Our small industry profit at the end of a decade of change is a signal to look further ahead.  At the last IATA Annual General Meeting (AGM), I launched Vision 2050. Working with Harvard University’s Professor Michael Porter and with the support of Singapore’s Minister Mentor Lee Kuan Yew, we will gather a small group of key leaders in Singapore next February. By 2050, passenger volumes will increase from 2.3 billion to 16 billion and cargo from 40 million tonnes to 400 million. Vision 2050’s goal is to spark a debate on building an industry that will be safer and more secure, a leader on environmental responsibility and sustainably profitable.

I will report the results at our next AGM. In the meantime, we must address regional challenges, improving safety, reducing taxes and improving Brazil’s competitiveness. And Latin America must play a leadership role in addressing global issues, security, liberalization and climate change.

Safety

Let’s start with safety, which is our number one priority. Latin America’s 2009 perfect record for Western-built jet hull losses has not continued in 2010. Four accidents through the end of October pushed the accident rate to 3.2 times the global average. We must work with regulators to increase implementation of area navigation (RNAV) and required navigation performance (RNP) procedures, find solutions to runway excursions and improve congested and inefficient airspace in the Gulf of Mexico, Bogota and Sao Paulo.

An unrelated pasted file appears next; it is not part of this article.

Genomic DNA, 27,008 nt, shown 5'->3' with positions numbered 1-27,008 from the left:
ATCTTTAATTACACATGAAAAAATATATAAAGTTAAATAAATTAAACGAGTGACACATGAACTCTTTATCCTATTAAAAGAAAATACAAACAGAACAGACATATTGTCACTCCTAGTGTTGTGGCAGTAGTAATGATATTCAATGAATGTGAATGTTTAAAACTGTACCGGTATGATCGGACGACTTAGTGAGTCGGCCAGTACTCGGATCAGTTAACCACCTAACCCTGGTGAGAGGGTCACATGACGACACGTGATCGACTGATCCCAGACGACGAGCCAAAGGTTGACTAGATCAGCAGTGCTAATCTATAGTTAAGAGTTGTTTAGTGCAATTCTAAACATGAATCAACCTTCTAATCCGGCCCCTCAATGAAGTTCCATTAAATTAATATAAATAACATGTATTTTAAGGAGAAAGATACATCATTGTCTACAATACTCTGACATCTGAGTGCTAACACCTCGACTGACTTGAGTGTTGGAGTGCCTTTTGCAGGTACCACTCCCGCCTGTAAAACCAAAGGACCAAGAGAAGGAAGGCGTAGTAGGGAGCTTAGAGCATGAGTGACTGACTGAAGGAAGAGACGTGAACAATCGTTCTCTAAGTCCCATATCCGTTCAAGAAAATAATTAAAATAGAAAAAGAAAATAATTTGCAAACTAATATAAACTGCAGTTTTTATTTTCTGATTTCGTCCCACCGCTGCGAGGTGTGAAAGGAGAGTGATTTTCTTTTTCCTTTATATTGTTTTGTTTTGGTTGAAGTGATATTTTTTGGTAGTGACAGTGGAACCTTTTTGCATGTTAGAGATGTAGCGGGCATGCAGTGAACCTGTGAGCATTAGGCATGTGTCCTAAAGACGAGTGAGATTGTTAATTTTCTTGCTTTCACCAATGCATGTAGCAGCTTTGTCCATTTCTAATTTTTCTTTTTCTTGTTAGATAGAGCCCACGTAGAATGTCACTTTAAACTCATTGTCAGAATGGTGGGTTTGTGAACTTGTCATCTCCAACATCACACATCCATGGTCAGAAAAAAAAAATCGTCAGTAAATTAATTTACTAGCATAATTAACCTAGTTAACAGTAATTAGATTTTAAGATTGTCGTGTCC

Latin America is taking a leadership role in promoting IOSA among governments. In September, the Latin American and Caribbean Air Transport Association (LACAC) and my good friend General Huepe started a process to make the IATA Operational Safety Audit (IOSA) mandatory for all carriers flying to, from and within the region. Panama, Brazil, Chile, Costa Rico and Mexico are already on board and I look forward to quick progress working with new LACAC President, Luis Rodriguez Ariza of the Dominican Republic.

Reducing taxes